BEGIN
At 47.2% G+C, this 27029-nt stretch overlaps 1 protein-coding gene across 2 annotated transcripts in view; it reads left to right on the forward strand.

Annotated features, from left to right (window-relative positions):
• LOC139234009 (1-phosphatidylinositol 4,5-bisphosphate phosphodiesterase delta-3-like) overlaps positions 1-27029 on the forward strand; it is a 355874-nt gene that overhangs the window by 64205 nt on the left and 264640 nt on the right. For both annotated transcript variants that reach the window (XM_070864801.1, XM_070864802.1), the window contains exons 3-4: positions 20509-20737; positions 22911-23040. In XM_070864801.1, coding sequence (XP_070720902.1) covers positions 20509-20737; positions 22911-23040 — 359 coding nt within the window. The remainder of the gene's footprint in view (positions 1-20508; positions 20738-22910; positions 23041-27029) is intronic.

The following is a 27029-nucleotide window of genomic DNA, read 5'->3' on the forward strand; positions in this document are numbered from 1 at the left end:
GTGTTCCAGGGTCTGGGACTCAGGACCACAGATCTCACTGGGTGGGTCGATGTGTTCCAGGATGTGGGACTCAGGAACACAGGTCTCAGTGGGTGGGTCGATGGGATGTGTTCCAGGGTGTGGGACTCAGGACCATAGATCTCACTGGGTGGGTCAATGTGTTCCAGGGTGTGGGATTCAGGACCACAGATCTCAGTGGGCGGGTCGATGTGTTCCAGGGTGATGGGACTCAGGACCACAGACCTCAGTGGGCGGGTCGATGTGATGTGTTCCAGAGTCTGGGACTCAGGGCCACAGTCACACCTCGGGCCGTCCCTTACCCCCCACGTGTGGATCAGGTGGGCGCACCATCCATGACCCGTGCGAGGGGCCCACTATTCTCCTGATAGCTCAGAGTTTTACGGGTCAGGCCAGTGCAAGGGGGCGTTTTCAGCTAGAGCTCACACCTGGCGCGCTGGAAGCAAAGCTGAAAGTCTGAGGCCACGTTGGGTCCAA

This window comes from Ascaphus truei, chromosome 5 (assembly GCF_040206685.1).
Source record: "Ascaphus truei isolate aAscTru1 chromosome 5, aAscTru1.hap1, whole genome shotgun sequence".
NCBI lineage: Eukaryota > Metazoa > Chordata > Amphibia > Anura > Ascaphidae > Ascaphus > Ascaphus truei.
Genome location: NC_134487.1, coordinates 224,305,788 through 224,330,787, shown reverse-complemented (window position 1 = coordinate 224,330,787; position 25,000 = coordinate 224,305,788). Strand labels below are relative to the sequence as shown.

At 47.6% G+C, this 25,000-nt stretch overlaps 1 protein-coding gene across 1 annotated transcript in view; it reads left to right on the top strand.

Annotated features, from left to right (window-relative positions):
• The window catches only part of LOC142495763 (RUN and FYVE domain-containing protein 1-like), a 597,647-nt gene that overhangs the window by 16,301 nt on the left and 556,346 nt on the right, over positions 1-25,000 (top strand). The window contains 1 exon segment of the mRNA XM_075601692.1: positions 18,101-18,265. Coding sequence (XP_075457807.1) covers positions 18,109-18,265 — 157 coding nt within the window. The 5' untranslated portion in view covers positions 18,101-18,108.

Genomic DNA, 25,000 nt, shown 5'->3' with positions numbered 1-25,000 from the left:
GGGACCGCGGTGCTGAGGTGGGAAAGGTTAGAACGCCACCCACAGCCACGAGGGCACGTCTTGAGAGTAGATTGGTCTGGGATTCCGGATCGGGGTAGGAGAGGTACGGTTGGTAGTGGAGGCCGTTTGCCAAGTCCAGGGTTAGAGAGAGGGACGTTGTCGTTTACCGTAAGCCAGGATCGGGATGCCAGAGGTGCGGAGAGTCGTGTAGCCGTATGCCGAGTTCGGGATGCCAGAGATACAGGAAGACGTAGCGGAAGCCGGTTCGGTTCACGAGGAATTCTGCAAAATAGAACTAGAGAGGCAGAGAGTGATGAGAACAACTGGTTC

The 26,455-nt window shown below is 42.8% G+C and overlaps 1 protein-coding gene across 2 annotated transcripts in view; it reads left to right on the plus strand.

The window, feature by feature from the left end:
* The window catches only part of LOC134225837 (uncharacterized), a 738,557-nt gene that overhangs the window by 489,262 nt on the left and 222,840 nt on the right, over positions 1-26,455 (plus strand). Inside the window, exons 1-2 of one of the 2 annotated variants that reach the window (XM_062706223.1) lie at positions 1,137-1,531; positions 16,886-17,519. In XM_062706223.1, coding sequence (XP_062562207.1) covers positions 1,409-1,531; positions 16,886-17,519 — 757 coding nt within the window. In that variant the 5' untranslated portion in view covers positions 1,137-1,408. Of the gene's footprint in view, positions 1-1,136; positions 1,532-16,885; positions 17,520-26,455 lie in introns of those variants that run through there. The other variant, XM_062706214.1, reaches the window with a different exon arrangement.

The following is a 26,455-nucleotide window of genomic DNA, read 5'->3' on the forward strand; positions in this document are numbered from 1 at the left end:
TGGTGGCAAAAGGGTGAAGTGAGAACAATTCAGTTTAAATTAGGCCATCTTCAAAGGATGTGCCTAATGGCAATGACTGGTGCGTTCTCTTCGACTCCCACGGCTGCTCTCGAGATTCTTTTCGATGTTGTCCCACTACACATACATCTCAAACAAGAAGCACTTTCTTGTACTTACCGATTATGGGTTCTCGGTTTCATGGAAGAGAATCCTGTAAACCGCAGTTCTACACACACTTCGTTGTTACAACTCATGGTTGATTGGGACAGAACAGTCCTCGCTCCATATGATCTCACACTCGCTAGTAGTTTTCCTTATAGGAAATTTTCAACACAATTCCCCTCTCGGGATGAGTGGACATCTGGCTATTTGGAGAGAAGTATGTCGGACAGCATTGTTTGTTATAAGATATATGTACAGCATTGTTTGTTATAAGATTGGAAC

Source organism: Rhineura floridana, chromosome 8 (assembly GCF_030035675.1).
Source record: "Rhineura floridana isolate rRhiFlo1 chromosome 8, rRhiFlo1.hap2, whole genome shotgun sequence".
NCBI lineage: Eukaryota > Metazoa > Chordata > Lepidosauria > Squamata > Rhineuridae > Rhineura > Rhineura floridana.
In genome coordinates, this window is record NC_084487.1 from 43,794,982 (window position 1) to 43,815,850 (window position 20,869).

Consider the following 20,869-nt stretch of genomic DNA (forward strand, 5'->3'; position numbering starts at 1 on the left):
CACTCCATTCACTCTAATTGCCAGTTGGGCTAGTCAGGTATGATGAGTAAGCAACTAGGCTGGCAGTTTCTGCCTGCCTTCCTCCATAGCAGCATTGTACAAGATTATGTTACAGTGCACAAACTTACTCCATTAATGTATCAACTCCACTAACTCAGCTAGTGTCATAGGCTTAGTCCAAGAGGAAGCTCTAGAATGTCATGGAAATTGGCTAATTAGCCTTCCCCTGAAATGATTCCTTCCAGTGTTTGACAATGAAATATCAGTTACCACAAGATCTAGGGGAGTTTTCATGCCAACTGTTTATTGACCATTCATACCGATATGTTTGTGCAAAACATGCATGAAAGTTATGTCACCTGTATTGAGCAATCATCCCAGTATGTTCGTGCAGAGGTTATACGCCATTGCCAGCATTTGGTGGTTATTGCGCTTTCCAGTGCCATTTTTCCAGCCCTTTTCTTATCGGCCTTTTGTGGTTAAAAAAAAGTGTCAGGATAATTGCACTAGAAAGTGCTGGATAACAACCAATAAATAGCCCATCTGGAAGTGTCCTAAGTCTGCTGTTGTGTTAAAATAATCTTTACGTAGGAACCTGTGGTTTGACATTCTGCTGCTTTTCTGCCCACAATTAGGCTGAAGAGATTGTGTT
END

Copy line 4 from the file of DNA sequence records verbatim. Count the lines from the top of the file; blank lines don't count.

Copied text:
The following is a 27029-nucleotide window of genomic DNA, read 5'->3' on the forward strand; positions in this document are numbered from 1 at the left end: